J Travel Med ; 25(suppl_1): S27-S37, 2018 May 01.
Artigo em Inglês | MEDLINE | ID: mdl-29718437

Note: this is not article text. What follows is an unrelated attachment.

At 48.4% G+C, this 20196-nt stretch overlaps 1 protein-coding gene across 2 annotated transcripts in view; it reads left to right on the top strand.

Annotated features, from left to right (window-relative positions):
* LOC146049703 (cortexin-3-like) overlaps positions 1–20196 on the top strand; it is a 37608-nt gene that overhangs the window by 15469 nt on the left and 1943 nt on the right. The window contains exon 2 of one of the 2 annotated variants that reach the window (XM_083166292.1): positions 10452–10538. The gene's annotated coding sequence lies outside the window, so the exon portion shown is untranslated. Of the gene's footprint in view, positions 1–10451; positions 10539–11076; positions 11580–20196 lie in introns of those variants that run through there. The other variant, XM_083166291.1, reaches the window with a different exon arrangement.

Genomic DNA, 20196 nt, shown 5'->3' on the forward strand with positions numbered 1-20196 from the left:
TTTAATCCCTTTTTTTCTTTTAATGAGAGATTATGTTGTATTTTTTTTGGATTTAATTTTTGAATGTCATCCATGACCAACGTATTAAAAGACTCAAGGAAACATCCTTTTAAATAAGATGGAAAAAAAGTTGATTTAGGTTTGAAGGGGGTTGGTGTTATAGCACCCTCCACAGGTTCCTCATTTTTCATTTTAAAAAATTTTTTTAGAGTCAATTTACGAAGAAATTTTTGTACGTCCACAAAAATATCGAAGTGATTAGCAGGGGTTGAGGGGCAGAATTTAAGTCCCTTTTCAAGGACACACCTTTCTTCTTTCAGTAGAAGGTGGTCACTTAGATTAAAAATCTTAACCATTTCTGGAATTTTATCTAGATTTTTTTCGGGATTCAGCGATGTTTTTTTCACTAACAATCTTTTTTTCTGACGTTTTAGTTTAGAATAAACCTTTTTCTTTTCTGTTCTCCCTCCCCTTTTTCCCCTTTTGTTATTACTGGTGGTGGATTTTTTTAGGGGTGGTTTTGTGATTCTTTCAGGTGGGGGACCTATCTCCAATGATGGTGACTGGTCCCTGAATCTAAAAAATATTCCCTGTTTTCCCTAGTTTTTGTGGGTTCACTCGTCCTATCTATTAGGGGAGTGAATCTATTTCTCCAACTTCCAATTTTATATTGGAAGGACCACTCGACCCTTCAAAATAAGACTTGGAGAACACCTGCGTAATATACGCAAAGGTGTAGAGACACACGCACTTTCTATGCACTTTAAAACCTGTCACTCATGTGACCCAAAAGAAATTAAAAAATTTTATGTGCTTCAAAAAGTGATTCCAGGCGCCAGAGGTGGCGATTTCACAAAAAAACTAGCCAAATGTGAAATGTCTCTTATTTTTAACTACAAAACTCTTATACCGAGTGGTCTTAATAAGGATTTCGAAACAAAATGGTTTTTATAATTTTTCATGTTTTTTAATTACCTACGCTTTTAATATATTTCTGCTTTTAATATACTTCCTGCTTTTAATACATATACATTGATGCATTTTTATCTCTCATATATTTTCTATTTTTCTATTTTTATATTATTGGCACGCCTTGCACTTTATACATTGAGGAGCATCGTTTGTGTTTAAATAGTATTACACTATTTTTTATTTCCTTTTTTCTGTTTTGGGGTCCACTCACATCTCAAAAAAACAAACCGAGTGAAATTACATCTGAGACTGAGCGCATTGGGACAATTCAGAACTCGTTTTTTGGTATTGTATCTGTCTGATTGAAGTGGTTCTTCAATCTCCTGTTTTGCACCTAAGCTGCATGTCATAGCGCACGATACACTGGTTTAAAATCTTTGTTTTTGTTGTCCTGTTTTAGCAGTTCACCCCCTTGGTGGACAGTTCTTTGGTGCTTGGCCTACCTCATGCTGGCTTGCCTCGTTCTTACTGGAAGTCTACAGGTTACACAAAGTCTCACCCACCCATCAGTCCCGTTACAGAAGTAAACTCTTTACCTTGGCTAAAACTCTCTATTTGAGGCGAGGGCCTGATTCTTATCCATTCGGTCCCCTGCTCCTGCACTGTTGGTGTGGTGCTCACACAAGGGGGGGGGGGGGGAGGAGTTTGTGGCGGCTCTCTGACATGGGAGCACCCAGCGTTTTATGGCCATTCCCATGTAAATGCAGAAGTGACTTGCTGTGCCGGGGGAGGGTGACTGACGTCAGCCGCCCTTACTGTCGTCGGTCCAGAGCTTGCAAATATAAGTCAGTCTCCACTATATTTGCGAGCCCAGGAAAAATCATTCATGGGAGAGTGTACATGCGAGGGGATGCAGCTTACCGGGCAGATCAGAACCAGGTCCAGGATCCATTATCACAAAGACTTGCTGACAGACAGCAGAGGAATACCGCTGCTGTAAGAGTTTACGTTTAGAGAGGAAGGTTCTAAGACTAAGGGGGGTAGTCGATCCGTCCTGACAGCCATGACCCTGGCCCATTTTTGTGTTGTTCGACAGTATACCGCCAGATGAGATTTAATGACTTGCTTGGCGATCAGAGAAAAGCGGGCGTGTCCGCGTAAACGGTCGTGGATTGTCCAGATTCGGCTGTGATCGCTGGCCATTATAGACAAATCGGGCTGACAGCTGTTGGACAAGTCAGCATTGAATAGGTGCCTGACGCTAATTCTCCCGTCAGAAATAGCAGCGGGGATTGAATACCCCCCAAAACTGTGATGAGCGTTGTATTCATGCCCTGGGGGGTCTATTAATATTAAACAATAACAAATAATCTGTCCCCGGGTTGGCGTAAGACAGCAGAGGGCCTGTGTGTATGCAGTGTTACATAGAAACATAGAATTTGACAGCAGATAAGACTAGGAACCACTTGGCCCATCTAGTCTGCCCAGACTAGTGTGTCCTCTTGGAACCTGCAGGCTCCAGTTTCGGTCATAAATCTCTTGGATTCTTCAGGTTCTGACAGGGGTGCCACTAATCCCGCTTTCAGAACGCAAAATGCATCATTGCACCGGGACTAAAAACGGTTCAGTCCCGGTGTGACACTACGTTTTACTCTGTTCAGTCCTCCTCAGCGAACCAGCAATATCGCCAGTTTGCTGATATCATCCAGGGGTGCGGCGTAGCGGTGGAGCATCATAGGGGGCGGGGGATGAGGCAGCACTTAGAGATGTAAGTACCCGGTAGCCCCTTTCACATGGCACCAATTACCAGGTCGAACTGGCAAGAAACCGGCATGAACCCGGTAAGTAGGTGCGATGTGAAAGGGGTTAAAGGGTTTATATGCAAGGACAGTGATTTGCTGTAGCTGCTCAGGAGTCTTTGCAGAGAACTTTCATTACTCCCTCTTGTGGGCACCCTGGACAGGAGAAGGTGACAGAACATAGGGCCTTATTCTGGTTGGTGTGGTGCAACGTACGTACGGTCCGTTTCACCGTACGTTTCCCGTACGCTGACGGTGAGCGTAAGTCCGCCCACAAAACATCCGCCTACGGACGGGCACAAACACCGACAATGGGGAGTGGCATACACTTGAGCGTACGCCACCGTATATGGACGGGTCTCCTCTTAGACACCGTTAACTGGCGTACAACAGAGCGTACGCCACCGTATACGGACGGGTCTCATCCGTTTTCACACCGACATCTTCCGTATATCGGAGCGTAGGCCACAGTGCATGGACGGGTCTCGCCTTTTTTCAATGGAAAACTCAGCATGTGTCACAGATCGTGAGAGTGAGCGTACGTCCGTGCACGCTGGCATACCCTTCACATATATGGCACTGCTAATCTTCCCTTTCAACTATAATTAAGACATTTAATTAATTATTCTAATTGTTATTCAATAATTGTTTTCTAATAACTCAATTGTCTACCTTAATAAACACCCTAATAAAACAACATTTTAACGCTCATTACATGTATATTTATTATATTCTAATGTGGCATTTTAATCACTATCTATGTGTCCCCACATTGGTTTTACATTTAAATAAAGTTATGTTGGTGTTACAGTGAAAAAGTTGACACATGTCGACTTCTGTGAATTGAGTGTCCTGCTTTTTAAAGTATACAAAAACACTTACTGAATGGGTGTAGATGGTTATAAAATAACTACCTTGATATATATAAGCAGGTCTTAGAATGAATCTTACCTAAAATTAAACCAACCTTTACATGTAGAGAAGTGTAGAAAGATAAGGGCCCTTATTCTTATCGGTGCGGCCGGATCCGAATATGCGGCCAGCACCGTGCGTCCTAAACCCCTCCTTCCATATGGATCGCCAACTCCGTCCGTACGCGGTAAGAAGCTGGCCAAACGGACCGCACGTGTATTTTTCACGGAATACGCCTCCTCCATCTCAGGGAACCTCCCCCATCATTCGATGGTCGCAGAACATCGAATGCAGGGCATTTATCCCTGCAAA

BACKGROUND: There are many recommendations on the use of antibiotics for prophylaxis and treatment of travellers' diarrhoea (TD). As pharmacists with a special interest in antimicrobial stewardship, we examine and offer our perspective on advice that is recommended to travellers in terms of prevention, treatment and management of TD with a focus on antibiotic use and resistance. METHODS: Publications on TD were identified through PubMed, Google Scholar and Cochrane Library databases searches using search terms 'travellers diarrhoea', 'travellers diarrhoea', 'travellers' diarrhoea' 'guidelines', 'expert opinion', 'expert reviews', 'South Asia' and 'South East Asia' (S and SE Asia), 'antibiotics', 'resistance genes', 'travel advice', 'pharmacists', 'guidelines', 'prevention' and 'treatment'. References of articles were also screened for additional relevant studies. RESULTS: Whilst most guidelines and expert reviews were in agreement with the restricted use of antibiotics unless there was a clinical need, the literature review identified gaps in research into behaviours of travellers regarding non-compliance with the pre-travel advice provided and the need for in depth training and education for all healthcare professionals in providing 'tailored' advice for travellers going to high-risk destinations. CONCLUSIONS: Travellers should be made aware of the problems of antimicrobial resistance in their destination and home countries and offered alternative forms of prophylaxis for TD. Strategies for prevention of TD, other than the use of antibiotics, also need to be emphasized. All healthcare professionals involved in giving advice about TD should be familiar with the epidemiology of the condition as this will inform responsible behaviours, risk assessment and management strategies in different geographical areas.